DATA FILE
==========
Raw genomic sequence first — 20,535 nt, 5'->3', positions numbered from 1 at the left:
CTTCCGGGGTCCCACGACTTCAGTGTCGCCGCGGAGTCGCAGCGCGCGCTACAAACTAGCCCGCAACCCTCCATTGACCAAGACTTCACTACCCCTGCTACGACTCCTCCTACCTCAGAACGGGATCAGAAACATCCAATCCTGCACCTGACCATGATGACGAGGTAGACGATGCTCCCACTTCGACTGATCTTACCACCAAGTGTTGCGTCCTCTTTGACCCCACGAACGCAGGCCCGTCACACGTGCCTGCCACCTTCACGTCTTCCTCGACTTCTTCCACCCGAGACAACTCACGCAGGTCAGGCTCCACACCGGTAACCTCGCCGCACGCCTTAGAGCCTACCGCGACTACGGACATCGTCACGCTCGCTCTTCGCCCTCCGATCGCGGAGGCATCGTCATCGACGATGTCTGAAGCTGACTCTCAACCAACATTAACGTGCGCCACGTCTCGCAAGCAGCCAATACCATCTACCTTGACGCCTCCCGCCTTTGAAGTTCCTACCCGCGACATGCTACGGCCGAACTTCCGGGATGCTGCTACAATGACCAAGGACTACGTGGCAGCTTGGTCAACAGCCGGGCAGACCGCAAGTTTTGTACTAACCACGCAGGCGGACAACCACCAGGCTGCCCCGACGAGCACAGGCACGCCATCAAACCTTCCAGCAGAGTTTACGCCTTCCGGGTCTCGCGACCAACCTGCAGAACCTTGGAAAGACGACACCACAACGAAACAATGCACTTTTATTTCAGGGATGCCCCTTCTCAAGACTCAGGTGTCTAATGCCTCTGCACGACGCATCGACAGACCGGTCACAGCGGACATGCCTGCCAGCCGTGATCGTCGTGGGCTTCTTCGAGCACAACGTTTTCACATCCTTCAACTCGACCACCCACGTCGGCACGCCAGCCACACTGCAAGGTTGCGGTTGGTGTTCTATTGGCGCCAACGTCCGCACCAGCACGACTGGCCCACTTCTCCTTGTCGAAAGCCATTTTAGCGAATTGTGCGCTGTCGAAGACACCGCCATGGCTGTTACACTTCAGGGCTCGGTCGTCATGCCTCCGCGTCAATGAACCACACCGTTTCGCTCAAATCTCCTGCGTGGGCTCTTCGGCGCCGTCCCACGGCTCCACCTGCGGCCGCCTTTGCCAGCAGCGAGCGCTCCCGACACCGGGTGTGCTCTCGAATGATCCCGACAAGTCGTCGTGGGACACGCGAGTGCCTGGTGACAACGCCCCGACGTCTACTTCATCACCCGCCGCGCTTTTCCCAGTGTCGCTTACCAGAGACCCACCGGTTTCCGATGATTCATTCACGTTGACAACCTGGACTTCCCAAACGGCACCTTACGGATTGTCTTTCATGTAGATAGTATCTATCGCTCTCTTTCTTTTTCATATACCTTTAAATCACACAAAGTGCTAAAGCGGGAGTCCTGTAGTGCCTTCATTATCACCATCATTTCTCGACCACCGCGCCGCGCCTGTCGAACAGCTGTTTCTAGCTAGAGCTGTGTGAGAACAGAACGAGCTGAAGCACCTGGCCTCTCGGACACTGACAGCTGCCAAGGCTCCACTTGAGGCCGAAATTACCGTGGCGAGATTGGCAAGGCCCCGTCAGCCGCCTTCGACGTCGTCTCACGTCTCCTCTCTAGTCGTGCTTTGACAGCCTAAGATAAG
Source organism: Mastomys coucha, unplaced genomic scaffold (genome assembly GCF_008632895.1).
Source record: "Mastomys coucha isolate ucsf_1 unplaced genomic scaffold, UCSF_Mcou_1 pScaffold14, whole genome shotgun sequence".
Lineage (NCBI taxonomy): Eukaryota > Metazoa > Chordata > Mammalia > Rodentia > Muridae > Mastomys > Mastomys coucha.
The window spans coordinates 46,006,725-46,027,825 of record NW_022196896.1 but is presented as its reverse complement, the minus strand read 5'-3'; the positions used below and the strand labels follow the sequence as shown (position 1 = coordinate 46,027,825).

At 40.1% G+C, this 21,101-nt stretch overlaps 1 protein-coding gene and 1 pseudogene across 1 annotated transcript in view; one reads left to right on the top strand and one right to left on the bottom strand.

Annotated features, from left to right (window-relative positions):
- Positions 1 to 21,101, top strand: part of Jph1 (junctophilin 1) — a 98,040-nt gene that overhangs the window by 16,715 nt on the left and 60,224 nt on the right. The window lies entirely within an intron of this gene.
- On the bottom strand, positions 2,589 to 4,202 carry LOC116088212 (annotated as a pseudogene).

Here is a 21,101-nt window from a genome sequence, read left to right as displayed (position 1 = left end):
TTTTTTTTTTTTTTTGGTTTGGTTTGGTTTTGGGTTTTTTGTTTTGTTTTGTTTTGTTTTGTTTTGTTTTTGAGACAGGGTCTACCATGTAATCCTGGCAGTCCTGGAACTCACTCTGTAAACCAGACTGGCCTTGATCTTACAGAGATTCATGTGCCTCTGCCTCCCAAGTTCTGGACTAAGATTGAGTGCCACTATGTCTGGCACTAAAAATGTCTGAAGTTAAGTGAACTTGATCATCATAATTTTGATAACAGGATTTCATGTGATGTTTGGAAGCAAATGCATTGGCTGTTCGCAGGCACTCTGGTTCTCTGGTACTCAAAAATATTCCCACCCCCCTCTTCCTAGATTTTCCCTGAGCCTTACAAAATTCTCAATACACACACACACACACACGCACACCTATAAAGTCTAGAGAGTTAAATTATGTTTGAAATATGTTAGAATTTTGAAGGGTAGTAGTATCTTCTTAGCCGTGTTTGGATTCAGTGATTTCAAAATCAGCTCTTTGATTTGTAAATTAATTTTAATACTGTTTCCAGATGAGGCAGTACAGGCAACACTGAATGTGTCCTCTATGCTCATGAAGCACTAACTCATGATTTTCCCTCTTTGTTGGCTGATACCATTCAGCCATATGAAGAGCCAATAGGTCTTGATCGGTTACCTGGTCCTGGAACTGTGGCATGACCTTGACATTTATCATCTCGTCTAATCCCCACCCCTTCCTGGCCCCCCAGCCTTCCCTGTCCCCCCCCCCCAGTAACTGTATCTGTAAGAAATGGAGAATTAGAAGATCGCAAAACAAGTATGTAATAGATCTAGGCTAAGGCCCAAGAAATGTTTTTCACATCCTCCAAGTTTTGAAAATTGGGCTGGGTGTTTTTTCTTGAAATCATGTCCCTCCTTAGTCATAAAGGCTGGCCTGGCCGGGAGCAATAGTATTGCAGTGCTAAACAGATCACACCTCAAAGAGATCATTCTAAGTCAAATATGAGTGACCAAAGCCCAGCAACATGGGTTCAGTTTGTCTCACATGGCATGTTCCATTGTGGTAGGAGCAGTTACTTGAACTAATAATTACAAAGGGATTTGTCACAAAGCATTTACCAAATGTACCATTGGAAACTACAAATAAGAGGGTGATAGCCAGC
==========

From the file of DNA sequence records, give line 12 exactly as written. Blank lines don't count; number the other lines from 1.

TTTTTTTTTTTTTTTGGTTTGGTTTGGTTTTGGGTTTTTTGTTTTGTTTTGTTTTGTTTTGTTTTGTTTTTGAGACAGGGTCTACCATGTAATCCTGGCAGTCCTGGAACTCACTCTGTAAACCAGACTGGCCTTGATCTTACAGAGATTCATGTGCCTCTGCCTCCCAAGTTCTGGACTAAGATTGAGTGCCACTATGTCTGGCACTAAAAATGTCTGAAGTTAAGTGAACTTGATCATCATAATTTTGATAACAGGATTTCATGTGATGTTTGGAAGCAAATGCATTGGCTGTTCGCAGGCACTCTGGTTCTCTGGTACTCAAAAATATTCCCACCCCCCTCTTCCTAGATTTTCCCTGAGCCTTACAAAATTCTCAATACACACACACACACACACGCACACCTATAAAGTCTAGAGAGTTAAATTATGTTTGAAATATGTTAGAATTTTGAAGGGTAGTAGTATCTTCTTAGCCGTGTTTGGATTCAGTGATTTCAAAATCAGCTCTTTGATTTGTAAATTAATTTTAATACTGTTTCCAGATGAGGCAGTACAGGCAACACTGAATGTGTCCTCTATGCTCATGAAGCACTAACTCATGATTTTCCCTCTTTGTTGGCTGATACCATTCAGCCATATGAAGAGCCAATAGGTCTTGATCGGTTACCTGGTCCTGGAACTGTGGCATGACCTTGACATTTATCATCTCGTCTAATCCCCACCCCTTCCTGGCCCCCCAGCCTTCCCTGTCCCCCCCCCCCAGTAACTGTATCTGTAAGAAATGGAGAATTAGAAGATCGCAAAACAAGTATGTAATAGATCTAGGCTAAGGCCCAAGAAATGTTTTTCACATCCTCCAAGTTTTGAAAATTGGGCTGGGTGTTTTTTCTTGAAATCATGTCCCTCCTTAGTCATAAAGGCTGGCCTGGCCGGGAGCAATAGTATTGCAGTGCTAAACAGATCACACCTCAAAGAGATCATTCTAAGTCAAATATGAGTGACCAAAGCCCAGCAACATGGGTTCAGTTTGTCTCACATGGCATGTTCCATTGTGGTAGGAGCAGTTACTTGAACTAATAATTACAAAGGGATTTGTCACAAAGCATTTACCAAATGTACCATTGGAAACTACAAATAAGAGGGTGATAGCCAGC